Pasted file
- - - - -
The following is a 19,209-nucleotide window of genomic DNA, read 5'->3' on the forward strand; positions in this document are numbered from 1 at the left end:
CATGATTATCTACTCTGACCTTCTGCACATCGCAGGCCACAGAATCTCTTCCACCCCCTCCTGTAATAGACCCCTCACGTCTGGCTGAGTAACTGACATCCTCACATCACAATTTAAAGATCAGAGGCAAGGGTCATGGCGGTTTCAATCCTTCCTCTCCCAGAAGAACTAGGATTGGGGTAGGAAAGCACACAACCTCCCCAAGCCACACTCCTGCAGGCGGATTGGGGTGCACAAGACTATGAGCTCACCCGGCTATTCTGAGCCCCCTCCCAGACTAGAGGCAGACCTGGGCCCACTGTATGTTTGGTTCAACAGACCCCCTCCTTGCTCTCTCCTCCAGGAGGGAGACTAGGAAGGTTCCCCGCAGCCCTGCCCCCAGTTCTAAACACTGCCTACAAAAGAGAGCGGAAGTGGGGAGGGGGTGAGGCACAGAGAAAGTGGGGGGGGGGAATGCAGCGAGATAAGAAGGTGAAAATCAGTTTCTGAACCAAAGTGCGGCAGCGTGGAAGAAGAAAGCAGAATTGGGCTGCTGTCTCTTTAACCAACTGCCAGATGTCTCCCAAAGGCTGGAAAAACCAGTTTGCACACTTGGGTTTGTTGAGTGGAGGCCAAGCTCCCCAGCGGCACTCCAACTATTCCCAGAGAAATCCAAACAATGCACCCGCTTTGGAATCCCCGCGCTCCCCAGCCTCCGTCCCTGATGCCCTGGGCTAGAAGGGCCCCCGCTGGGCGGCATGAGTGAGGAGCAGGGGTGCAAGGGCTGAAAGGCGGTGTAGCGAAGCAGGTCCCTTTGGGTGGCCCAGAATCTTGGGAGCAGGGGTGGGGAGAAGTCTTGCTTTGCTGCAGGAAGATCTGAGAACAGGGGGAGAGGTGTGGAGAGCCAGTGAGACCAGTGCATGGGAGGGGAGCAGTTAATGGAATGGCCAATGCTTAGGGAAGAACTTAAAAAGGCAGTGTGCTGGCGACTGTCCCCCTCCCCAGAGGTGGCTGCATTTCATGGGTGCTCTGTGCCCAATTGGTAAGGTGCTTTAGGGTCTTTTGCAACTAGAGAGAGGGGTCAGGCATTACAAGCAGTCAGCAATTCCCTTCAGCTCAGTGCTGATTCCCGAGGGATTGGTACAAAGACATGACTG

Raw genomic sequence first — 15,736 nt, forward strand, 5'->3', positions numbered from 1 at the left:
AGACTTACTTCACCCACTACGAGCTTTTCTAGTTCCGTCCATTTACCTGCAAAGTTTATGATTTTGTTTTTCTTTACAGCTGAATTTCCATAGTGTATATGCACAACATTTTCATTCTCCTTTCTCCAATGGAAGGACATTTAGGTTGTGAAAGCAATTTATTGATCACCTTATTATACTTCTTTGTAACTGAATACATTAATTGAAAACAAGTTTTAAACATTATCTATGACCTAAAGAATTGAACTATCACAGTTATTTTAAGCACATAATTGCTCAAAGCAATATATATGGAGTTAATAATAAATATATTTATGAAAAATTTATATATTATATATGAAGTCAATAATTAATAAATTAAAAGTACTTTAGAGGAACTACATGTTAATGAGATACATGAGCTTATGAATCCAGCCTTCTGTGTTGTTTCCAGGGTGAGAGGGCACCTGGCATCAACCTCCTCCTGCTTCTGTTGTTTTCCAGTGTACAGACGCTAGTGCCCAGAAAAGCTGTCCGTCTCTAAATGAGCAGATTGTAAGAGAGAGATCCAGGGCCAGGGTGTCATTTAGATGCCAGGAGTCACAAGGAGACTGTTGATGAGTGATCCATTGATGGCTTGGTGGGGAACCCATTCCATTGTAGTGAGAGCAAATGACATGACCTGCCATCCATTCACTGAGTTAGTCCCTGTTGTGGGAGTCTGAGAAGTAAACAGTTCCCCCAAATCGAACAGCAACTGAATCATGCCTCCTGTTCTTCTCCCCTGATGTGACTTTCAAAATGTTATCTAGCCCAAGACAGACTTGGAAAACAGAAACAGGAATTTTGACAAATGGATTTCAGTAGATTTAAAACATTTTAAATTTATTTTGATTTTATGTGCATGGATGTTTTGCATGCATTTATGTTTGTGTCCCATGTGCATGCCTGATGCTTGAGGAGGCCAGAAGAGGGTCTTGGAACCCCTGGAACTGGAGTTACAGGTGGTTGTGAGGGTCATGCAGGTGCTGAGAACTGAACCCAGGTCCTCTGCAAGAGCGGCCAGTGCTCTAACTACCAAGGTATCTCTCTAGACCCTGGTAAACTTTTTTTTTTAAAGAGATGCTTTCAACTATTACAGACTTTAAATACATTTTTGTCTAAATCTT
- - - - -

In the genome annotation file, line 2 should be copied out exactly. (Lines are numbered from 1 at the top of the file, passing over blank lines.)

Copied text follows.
CATGATTATCTACTCTGACCTTCTGCACATCGCAGGCCACAGAATCTCTTCCACCCCCTCCTGTAATAGACCCCTCACGTCTGGCTGAGTAACTGACATCCTCACATCACAATTTAAAGATCAGAGGCAAGGGTCATGGCGGTTTCAATCCTTCCTCTCCCAGAAGAACTAGGATTGGGGTAGGAAAGCACACAACCTCCCCAAGCCACACTCCTGCAGGCGGATTGGGGTGCACAAGACTATGAGCTCACCCGGCTATTCTGAGCCCCCTCCCAGACTAGAGGCAGACCTGGGCCCACTGTATGTTTGGTTCAACAGACCCCCTCCTTGCTCTCTCCTCCAGGAGGGAGACTAGGAAGGTTCCCCGCAGCCCTGCCCCCAGTTCTAAACACTGCCTACAAAAGAGAGCGGAAGTGGGGAGGGGGTGAGGCACAGAGAAAGTGGGGGGGGGGAATGCAGCGAGATAAGAAGGTGAAAATCAGTTTCTGAACCAAAGTGCGGCAGCGTGGAAGAAGAAAGCAGAATTGGGCTGCTGTCTCTTTAACCAACTGCCAGATGTCTCCCAAAGGCTGGAAAAACCAGTTTGCACACTTGGGTTTGTTGAGTGGAGGCCAAGCTCCCCAGCGGCACTCCAACTATTCCCAGAGAAATCCAAACAATGCACCCGCTTTGGAATCCCCGCGCTCCCCAGCCTCCGTCCCTGATGCCCTGGGCTAGAAGGGCCCCCGCTGGGCGGCATGAGTGAGGAGCAGGGGTGCAAGGGCTGAAAGGCGGTGTAGCGAAGCAGGTCCCTTTGGGTGGCCCAGAATCTTGGGAGCAGGGGTGGGGAGAAGTCTTGCTTTGCTGCAGGAAGATCTGAGAACAGGGGGAGAGGTGTGGAGAGCCAGTGAGACCAGTGCATGGGAGGGGAGCAGTTAATGGAATGGCCAATGCTTAGGGAAGAACTTAAAAAGGCAGTGTGCTGGCGACTGTCCCCCTCCCCAGAGGTGGCTGCATTTCATGGGTGCTCTGTGCCCAATTGGTAAGGTGCTTTAGGGTCTTTTGCAACTAGAGAGAGGGGTCAGGCATTACAAGCAGTCAGCAATTCCCTTCAGCTCAGTGCTGATTCCCGAGGGATTGGTACAAAGACATGACTG